GAA Editor @BrianGBarry
Michael Collins and the 1921 Leinster Hurling final: 100 years on from when The Big Fellow graced Croke Park
As Dublin and Kilkenny face off in the Leinster hurling final on Saturday evening, Brian Barry looks back to the sides' meeting 100 years ago in the 1921 provincial decider, on a significant day in Irish history when Michael Collins threw in the sliotar to start the contest.
Last Updated: 17/07/21 9:02am
Last year threw up notable Gaelic football results aligning to 1920, on the 100-year anniversary of Bloody Sunday.
And there is another centenary nod to Ireland's revolutionary period this weekend in the GAA, as Dublin and Kilkenny face off in the Leinster Hurling Championship final.
The sides also met in the 1921 provincial decider, on a day when Michael Collins graced Croke Park in a dignitary capacity to throw in the ball.
It was a significant day for 'The Big Fellow'. Having played an integral part in the War of Independence as a somewhat-mythical figure, the aftermath of the truce allowed him to step out of the shadows and into the limelight.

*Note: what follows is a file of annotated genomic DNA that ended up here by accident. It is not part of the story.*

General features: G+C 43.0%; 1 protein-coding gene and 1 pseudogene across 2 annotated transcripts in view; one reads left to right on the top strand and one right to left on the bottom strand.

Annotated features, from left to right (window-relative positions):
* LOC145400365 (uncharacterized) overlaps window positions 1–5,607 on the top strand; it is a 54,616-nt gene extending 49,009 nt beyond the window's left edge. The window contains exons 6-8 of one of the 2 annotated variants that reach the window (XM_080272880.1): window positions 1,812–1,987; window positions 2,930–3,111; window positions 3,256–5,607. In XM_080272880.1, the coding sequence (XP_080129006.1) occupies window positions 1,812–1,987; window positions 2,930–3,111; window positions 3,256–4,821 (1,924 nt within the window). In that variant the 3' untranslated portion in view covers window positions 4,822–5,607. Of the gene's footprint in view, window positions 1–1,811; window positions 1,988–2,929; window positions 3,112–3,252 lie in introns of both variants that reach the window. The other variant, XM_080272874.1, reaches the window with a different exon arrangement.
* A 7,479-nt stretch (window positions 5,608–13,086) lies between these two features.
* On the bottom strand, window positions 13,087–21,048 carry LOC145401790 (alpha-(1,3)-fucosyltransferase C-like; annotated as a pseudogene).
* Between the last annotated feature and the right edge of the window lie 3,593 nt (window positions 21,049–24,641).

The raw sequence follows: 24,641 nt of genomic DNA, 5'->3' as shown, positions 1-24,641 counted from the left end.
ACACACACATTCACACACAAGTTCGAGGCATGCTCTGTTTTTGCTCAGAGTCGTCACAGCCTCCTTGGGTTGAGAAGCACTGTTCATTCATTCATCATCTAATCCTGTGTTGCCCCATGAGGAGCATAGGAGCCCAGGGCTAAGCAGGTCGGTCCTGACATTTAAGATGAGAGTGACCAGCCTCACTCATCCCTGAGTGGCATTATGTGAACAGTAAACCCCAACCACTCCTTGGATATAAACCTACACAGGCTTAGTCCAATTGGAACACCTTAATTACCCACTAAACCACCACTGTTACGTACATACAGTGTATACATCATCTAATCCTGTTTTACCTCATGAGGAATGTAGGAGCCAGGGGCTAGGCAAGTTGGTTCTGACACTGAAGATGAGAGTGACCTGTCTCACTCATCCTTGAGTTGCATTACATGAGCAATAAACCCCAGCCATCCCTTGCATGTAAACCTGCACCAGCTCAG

Ten months on from that fateful Sunday in November 1920 when the GAA was rocked to its core after 14 civilians were murdered on Jones' Road, the Gaelic games community was still reeling. But there was a desire within the association to push on and continue in the face of adversity.
"There's no doubt that Bloody Sunday had a dramatic impact on the GAA, and in particular on the GAA in Dublin. But there was a determination to continue playing as much as possible, to try and make their way through championships and that's what they ultimately managed to do," explains Paul Rouse, professor of history at University College Dublin.
"What's crucial about that Leinster hurling final is it's after the truce. The fact it was after the truce was fundamental to the nature of the occasion itself."
The match is of particular interest to this writer, as my great-grandfather Joseph Coyne lined out for Dublin that day, and was at the front of the throw-in for when Collins started the contest.
Unfortunately, Coyne's small-ball prowess was not passed down through his genes, with his great grandson firmly confined to the ranks of 'Junior A' hurling 100 years later. But my position as a GAA journalist does provide a platform to delve into this moment in Irish history.